Are ebooks as ‘special’ as print books?

A few days ago, Nick Bilton asked an interesting question of the New York Times Bits blog. Nick is currently moving from New York to San Francisco and, as a voracious reader, found himself with a dilemma. Should he pack up his collection of several hundred books across the states, especially as many of them now also sit – in ebook form – on his Kindle?

Nick says:

During a work meeting at The Times, I began talking about my move to San Francisco, and which of my personal belongings would make the trip. When I voiced my reluctance to ship my books, one of my editors, horror-stricken, said: “You have to take your books with you! I mean, they are books. They are so important!”

The book lover in me didn’t disagree, but the practical side of me did. I responded: “What’s the point if I’m not going to use them? I have digital versions now on my Kindle.” I also asked, “If I was talking about throwing away my CD or DVD collection, no one would bat an eyelid.”

It’s an interesting point and one I’ve struggled with myself in recent months. As I’ve already written this month, I’m a complete book addict and my own Kindle has only fuelled my addiction. I must admit I never thought I would embrace the electronic book as I like the feel, touch, look and smell of traditional, analogue, dead-tree books so much, but embrace it I have and now think nothing of downloading a book or magazine. I thought that same about music, but hardly ever purchase actual, physical CDs any more.

But there is still something different about books. A couple of months ago Jeffrey Deaver’s new Bond novel, Carte Blanche, came out. As a life-long 007 devotee I knew I wanted to get my hands on it as soon as possible. I could have downloaded it for my Kindle, but instead, I paused for a minute and bought the hardback edition instead. Why? Well, first of all, I wouldn’t be able to display an ebook on my shelf along with my dozens of other Bond books. But, my anal collectors gene aside, somehow the ebook didn’t feel special enough. For me a new Bond novel was an event and I needed to hold the over-sized, hardback edition in my hands to make myself really feel part of it.

The question is will this need change over time as it has with music? Will I ever overcome the need to line certain books on an actual bookshelf? And will ebooks ever feel as special as print editions?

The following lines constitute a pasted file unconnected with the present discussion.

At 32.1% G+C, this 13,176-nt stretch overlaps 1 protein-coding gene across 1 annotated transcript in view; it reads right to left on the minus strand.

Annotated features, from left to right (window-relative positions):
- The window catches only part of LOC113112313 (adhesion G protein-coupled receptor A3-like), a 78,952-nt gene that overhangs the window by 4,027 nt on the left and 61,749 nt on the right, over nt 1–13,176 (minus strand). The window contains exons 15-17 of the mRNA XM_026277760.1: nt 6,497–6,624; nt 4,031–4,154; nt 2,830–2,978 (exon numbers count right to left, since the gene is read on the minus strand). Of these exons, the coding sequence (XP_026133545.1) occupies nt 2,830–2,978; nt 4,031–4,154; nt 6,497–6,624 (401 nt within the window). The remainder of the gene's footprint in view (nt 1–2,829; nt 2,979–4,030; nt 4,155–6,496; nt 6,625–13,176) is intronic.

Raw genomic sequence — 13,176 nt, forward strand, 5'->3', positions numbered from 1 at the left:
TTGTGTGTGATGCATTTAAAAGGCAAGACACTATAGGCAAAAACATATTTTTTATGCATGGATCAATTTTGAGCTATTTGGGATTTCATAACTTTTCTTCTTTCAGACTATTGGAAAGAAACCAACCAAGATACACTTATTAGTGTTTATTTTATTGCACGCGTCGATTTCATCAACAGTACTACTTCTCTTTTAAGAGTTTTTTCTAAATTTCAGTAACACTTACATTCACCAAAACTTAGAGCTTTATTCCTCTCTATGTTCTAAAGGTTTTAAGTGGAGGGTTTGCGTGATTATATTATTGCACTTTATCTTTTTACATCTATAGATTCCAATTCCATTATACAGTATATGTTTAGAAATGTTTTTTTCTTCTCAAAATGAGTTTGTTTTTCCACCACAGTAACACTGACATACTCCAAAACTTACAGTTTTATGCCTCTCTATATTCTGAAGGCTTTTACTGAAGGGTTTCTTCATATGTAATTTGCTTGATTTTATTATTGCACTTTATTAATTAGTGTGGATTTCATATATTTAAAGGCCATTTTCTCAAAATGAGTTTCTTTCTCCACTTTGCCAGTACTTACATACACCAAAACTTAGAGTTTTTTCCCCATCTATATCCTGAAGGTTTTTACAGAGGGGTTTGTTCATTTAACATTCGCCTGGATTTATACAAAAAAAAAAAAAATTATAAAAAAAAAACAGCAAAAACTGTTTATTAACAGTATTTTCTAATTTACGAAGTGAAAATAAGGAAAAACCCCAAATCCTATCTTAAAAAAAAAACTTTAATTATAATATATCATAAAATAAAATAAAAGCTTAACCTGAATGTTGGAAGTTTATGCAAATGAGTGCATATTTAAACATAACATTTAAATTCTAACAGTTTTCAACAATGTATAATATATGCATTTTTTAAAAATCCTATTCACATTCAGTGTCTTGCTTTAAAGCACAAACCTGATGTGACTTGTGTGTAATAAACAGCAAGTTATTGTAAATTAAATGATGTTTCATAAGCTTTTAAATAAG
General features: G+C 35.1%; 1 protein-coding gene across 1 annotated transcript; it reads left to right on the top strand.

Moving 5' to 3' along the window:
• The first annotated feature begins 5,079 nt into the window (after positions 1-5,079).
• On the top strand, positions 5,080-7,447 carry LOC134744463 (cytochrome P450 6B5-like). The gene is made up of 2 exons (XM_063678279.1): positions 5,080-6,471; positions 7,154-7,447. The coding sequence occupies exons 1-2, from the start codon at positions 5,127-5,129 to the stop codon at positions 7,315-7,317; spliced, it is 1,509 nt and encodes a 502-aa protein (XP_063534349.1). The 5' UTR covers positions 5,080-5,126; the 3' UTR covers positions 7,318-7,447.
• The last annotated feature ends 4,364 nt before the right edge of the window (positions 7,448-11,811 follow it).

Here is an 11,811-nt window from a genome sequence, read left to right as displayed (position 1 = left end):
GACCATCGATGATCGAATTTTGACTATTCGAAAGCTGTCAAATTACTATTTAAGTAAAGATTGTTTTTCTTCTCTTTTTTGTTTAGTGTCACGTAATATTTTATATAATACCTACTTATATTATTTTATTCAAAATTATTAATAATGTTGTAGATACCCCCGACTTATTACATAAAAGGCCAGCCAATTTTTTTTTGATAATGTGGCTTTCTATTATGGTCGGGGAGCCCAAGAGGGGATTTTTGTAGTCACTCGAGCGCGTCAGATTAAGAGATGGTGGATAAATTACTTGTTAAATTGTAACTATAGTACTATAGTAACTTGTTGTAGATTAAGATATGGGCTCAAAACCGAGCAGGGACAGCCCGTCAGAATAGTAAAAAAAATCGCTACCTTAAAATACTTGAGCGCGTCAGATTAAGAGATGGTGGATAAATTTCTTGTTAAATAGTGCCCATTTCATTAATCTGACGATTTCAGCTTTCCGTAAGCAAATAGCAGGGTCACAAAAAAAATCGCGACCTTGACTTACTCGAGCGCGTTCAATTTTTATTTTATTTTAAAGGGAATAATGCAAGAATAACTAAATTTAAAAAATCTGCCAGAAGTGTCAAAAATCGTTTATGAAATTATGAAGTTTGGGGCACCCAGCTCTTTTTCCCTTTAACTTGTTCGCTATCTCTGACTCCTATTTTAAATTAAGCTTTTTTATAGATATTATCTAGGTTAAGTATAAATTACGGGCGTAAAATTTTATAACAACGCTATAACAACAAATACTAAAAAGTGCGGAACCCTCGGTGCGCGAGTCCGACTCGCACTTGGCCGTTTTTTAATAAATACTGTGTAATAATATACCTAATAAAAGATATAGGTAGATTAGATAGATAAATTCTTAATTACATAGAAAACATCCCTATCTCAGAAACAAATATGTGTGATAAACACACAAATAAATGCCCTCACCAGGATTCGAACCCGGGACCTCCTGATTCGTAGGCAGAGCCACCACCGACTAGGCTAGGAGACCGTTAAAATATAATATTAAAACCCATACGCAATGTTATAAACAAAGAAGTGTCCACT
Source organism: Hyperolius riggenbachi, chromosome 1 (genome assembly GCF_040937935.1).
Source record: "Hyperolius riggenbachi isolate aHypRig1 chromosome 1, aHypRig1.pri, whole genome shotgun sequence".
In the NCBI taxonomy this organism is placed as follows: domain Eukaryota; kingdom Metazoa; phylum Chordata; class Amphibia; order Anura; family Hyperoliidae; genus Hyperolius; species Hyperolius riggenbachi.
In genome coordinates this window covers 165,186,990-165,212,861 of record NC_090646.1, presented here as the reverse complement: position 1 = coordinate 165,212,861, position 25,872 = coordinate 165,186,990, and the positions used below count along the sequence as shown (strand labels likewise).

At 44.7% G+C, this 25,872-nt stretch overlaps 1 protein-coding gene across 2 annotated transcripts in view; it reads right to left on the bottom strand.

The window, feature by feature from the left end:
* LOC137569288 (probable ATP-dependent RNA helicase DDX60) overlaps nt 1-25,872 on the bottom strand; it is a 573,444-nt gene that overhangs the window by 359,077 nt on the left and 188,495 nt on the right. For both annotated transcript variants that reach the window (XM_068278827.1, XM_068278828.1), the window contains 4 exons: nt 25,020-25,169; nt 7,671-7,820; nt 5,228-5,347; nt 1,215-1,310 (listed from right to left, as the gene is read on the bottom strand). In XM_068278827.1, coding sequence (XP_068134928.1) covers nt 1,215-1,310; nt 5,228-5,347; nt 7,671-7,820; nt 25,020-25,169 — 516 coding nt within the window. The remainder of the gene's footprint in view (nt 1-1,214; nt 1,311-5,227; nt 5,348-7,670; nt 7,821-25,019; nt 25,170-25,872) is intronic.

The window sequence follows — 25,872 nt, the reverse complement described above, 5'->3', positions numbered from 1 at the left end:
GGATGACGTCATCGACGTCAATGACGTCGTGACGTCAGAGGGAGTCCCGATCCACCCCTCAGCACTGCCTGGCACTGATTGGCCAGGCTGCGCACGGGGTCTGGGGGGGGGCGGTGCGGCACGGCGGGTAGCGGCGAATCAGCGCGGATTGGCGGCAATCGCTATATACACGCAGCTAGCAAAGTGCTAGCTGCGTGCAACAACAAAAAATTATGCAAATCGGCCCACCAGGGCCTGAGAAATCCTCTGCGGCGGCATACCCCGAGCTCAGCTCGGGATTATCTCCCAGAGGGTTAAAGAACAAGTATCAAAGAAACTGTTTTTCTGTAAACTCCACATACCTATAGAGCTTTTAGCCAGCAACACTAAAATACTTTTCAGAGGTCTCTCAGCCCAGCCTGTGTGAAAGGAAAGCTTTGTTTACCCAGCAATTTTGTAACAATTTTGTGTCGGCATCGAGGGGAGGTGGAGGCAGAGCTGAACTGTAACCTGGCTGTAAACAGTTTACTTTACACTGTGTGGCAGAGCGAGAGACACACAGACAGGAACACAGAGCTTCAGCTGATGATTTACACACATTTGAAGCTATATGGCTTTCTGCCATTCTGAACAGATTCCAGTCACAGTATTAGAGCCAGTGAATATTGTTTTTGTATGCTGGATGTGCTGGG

What about you? Do you share the same feelings or are all books, electronic or otherwise, equal in your eyes?


  1. That describes my approach exactly. Some books, I want to own. Some, I just want to read. I don’t think that will ever go away – it’s just another tier, like my old ‘need’ for some books in a smart limited edition format, while with others a mmpb was just fine.

  2. Lets not forget though, that many people embraced CD over vinyl, then mp3 over CD. Now, years later, many are going back to vinyl because the digital media lacks the warmth (audibly and perceived).

    Personally, I have no problem with people wanting eBooks but, having spent 20 years in the business as librarian, book retailer, publisher and just a plain, old-fashioned buyer of books, I would never give up my 1500+ strong library. Yes, it’s aesthetics and nostalgia but so what? I guarantee that the current obsession with eBooks will fade over time as people realise that part of the fun of books and reading is the ‘package’, something you just don’t get with an eBook reader. I can see the use of eBooks for textbooks, with searchable indexes and note-taking capabilities but for fiction… I don’t think so.

    Think of going on holiday, buying a book to take with you. You go to the beach, read for a bit then fancy a swim. You can leave your book with your towel knowing that, if you come back and find it has been pinched, it’s only going to cost you £6 for a replacement. Now imagine leaving your eBook reader with your towel… I know that’s only one example, but I have many more which I won’t bore you with.

    I also can’t see anyone shoving a Kindle under the leg of a wobbly table 🙂

    • Oh, I can definitely see ebooks for fiction. In fact, that’s pretty much all I read on my Kindle. Especially the short form. Short stories are ideal for the commute and I’m always dipping into them on the bus or train via my kindle, iPad or even iPhone. In fact I probably read far more short fiction now than I ever did largely because I don’t have to lug around anthologies with me.

      Yes, so you may not want to leave your Kindle on the beach, but that’s fine. Just don’t take it to the beach and go for a paperback…

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